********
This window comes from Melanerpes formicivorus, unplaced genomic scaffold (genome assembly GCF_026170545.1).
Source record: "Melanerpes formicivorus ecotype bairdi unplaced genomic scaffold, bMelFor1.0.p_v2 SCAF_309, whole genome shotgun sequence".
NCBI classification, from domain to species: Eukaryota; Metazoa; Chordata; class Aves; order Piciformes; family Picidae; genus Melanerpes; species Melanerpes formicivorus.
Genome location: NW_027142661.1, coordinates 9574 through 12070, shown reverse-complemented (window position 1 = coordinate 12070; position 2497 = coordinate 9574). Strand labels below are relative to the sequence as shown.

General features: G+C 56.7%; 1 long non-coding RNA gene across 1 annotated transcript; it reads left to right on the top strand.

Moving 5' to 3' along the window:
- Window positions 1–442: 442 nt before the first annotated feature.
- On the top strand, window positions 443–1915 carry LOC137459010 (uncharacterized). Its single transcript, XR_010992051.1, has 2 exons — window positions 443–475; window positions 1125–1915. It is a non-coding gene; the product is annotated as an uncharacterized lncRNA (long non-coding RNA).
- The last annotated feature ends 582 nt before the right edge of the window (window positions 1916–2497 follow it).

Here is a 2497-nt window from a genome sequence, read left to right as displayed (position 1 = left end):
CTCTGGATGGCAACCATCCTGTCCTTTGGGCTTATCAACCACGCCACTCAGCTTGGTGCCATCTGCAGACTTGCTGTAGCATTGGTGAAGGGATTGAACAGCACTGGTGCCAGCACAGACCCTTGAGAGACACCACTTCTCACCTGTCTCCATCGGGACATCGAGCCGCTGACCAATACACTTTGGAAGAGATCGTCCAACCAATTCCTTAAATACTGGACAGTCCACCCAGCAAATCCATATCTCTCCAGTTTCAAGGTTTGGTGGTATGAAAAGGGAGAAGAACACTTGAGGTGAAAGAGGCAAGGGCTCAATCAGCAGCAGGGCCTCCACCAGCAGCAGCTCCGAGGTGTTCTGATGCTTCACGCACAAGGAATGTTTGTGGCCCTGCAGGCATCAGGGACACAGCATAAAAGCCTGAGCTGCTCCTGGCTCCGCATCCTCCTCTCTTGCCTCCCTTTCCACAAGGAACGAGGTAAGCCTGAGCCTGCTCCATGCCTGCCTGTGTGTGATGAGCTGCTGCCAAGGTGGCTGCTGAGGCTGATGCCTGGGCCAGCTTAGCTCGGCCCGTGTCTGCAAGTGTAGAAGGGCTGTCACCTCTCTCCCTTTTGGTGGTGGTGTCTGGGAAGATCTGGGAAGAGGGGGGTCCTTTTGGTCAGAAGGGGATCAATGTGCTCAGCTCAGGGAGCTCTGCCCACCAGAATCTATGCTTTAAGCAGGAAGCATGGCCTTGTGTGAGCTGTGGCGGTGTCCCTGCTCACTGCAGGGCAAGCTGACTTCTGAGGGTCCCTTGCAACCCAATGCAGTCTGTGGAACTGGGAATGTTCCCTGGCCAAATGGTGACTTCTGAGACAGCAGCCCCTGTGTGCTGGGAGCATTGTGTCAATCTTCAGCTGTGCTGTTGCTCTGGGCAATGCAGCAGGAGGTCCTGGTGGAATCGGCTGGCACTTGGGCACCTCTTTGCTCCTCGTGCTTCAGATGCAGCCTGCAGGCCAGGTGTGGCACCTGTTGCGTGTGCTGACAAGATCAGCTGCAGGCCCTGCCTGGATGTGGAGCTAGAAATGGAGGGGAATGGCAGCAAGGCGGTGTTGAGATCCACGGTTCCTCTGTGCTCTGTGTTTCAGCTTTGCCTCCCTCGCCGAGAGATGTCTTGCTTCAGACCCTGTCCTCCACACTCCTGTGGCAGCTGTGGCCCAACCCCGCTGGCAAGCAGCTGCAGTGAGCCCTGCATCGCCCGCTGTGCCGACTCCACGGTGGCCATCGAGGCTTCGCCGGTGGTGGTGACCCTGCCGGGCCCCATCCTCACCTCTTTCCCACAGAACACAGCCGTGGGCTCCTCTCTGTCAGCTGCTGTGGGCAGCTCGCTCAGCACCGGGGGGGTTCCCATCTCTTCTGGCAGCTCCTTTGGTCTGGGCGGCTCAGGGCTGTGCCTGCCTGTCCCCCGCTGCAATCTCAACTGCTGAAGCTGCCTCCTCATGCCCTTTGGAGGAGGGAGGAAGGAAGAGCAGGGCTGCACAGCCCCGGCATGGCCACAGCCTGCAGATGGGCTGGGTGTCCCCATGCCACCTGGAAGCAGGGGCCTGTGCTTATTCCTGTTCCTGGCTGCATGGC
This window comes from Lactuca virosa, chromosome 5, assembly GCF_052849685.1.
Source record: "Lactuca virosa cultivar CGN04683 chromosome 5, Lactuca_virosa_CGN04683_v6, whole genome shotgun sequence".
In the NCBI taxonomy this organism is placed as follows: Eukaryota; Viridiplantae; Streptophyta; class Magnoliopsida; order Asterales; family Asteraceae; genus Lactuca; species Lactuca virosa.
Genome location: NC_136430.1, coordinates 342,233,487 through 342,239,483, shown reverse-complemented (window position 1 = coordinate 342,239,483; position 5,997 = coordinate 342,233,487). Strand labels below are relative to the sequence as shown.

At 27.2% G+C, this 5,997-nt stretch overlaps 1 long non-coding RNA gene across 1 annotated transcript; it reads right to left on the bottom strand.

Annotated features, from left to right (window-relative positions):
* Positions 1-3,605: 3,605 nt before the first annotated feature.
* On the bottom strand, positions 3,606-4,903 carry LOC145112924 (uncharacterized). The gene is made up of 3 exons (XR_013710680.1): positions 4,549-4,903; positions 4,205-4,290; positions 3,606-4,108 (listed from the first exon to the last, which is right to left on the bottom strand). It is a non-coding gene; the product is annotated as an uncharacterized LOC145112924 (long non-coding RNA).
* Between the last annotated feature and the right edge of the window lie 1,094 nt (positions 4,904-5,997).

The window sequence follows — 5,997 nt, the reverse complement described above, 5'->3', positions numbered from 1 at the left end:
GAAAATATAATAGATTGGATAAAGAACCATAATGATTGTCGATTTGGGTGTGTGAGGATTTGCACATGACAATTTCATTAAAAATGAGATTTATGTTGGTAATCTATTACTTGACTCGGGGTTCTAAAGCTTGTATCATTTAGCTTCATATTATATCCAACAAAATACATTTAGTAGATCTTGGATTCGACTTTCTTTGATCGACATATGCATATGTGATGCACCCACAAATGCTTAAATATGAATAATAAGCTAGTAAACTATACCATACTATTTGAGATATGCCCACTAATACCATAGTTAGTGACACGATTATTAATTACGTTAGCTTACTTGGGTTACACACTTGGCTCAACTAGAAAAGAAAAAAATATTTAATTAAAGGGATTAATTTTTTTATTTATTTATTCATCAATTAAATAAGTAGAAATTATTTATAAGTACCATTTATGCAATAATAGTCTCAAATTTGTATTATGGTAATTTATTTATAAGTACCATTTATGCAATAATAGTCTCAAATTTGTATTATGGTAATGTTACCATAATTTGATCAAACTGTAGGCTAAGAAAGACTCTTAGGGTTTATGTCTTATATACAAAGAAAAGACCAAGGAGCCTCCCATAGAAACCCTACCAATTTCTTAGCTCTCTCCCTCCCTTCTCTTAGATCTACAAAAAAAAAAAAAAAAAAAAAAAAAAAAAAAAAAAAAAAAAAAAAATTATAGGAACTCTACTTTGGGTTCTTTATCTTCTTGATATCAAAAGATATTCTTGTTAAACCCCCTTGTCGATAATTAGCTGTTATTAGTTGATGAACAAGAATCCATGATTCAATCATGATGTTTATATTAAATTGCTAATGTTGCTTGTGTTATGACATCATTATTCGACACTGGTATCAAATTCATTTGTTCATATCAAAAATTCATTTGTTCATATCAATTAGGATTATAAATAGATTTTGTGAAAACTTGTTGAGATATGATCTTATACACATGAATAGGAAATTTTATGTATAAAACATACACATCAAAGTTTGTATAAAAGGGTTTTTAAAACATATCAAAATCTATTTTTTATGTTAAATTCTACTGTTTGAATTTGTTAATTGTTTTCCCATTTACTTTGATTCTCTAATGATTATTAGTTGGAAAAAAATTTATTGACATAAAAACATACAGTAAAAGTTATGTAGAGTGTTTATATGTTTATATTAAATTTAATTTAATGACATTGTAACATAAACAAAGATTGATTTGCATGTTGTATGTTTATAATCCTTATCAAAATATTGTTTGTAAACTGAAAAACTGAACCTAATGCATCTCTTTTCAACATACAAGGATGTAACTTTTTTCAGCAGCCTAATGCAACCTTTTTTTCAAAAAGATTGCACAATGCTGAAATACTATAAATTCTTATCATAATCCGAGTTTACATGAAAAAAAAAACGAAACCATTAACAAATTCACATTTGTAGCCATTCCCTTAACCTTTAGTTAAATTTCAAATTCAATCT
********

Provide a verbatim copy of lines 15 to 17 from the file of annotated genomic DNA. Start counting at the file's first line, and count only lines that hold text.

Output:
Genome location: NC_136430.1, coordinates 342,233,487 through 342,239,483, shown reverse-complemented (window position 1 = coordinate 342,239,483; position 5,997 = coordinate 342,233,487). Strand labels below are relative to the sequence as shown.

At 27.2% G+C, this 5,997-nt stretch overlaps 1 long non-coding RNA gene across 1 annotated transcript; it reads right to left on the bottom strand.

Annotated features, from left to right (window-relative positions):